- Industry commitment to WiMAX 16m, the ITU-Advanced version of WiMAX and successor to the current WiMAX 16e, is still limited.
In the near term very little will change. TD-LTE is still being developed and it will take time before it gets deployed beyond core markets like China and possibly a few others like China. In Europe, for instance, mobile operators will deploy LTE in the FDD spectrum and only when they will need additional capacity they are likely to move to TDD. Unlike FDD LTE, TD-LTE will move from initial deployments in developing countries, with a later introduction as a mature technology in developed countries--a quite interesting trend reversal.
WiMAX operators will also be barely affected by TD-LTE in the short term. WiMAX is years ahead in terms of technological maturity, devices and ecosystem. This gives them a strong advantage in comparison to TD-LTE operators: They know the technology already, they have a network, and they have customers. They also have the choice whether to switch to TD-LTE or not--and, more importantly, they have no pressure to do so before TD-LTE has reached the maturity they feel comfortable with or until the WiMAX 16m prospects become clearer.
WiMAX: losing the battle, but winning the war
There is no hurry to choose which way to go. WiMAX operators are increasingly keen on requiring vendors to be able to support both a transition to WiMAX 16m and to TD-LTE as smooth as possible. But the support for multiple air interfaces is an industry ongoing trend dictated by the rapid evolutions wireless technologies which does not affect only--or primarily--WiMAX vendors and operators.
Even if some or most WiMAX operators migrate to TD-LTE, WiMAX may after all succeed in changing some of the entrenched ways in which the wireless industry operates.
To a large extent, WiMAX emerged as a reaction to mobile operators and their control over the ecosystem--which explains why mobile operators never really warmed to WiMAX in the first place. The WiMAX industry has successfully pushed for a more open and competitive offering of mobile data services and devices that is now being adopted by cellular operators.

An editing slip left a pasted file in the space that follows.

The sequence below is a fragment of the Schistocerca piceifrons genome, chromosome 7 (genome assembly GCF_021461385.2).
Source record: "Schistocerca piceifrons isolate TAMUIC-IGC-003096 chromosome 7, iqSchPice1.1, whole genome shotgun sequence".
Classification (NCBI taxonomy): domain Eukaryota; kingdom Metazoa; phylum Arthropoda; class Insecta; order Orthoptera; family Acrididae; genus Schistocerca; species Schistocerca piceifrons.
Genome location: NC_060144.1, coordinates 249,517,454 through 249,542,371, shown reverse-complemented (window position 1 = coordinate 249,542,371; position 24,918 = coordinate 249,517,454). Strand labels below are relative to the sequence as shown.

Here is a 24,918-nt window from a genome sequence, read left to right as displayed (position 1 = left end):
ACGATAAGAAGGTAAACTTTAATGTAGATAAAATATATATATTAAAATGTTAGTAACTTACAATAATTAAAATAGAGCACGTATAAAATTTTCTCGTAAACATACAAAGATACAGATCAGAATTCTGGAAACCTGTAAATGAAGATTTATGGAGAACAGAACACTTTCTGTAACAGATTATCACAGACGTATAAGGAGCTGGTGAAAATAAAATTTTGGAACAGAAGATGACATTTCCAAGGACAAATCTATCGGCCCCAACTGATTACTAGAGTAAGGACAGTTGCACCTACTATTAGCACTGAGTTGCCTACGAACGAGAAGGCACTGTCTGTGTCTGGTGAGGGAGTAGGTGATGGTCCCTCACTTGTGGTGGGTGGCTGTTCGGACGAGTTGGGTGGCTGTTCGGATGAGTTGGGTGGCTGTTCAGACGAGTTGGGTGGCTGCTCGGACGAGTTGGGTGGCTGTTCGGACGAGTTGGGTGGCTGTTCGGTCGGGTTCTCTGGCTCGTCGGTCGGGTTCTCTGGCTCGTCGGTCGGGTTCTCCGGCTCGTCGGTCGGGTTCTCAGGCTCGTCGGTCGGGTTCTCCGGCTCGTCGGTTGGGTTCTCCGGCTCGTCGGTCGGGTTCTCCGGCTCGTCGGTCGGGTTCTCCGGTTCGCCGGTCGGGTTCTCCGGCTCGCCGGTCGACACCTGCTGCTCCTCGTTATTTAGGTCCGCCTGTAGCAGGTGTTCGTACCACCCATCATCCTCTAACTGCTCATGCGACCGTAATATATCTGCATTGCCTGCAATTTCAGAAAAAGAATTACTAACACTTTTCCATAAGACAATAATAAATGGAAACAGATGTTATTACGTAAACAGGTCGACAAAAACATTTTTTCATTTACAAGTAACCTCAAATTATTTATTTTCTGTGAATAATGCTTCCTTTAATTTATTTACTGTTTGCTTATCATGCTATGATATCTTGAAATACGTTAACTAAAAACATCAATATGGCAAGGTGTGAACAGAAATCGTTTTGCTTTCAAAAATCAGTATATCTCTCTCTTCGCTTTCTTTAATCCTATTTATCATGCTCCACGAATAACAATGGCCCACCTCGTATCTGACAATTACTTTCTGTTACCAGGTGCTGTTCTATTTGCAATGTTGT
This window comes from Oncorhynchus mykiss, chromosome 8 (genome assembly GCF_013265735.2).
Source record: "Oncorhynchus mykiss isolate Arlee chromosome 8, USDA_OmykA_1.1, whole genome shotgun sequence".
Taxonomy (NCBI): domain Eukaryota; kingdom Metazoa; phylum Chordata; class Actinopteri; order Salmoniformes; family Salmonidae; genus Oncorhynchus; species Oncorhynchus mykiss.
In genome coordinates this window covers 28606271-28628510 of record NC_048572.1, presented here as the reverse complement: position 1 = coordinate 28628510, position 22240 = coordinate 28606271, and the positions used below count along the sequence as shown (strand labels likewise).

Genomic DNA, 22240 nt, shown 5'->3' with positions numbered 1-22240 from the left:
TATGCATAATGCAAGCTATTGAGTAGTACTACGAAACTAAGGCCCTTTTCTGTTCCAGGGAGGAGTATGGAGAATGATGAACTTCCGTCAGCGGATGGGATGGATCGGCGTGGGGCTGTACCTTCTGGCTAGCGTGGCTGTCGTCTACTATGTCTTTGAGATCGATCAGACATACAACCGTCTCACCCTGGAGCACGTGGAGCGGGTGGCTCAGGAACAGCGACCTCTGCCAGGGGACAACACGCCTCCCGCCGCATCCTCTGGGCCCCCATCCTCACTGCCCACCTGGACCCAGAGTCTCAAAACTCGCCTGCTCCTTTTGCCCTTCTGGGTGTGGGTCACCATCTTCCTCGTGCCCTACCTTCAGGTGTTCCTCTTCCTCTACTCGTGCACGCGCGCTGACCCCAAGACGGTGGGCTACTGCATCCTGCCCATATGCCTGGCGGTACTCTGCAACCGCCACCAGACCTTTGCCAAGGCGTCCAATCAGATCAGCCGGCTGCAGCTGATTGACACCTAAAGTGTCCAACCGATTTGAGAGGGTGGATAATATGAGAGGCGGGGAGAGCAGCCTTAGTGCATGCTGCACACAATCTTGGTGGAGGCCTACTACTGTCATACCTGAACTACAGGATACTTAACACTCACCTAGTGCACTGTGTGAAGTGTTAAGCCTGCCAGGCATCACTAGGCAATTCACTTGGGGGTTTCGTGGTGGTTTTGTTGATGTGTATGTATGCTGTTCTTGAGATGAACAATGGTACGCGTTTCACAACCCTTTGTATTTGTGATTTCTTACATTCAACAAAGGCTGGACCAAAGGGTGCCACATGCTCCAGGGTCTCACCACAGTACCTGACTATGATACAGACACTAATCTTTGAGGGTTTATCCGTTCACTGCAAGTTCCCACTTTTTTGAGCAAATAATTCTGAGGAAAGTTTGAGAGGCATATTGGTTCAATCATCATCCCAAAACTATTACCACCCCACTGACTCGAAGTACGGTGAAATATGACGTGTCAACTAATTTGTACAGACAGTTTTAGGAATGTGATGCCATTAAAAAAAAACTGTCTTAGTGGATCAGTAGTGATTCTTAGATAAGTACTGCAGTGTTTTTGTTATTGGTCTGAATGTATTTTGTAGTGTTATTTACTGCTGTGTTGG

Google's Nexus One is an incarnation of WiMAX's retail model. Even in the United States, no-contract data plans have started to appear. With the examples of Yota, Clear and Packet One, mobile operators are getting ready for the massive data traffic that subscribers are likely to generate when a truly broadband connection is available. Possibly this could have happened even without WiMAX, but the pressure of a new technology and new business models has definitely accelerated the pace of change among mobile operators, unused to competition and comfortable with the status quo.
More importantly, however, WiMAX has been successfully in making regulators more comfortable with TDD spectrum allocations and, as a result, with increases in the availability of spectrum that can be used for TDD interfaces and that is technology neutral. Mobile operators have traditionally shown little interest in TDD spectrum and tried to stop additional TDD allocations to prevent WiMAX players to enter in their markets. With TD-LTE, however, they may finally have a way to use TDD spectrum and benefit from it. As the list of potential bidders in the upcoming Indian auction shows, mobile operators seem to have developed a taste for TDD after all.
Monica Paolini is the founder and president of Senza Fili Consulting and can be contacted at mailto:firstname.lastname@example.org. Senza Fili Consulting provides expert advisory services on wireless data technologies and services.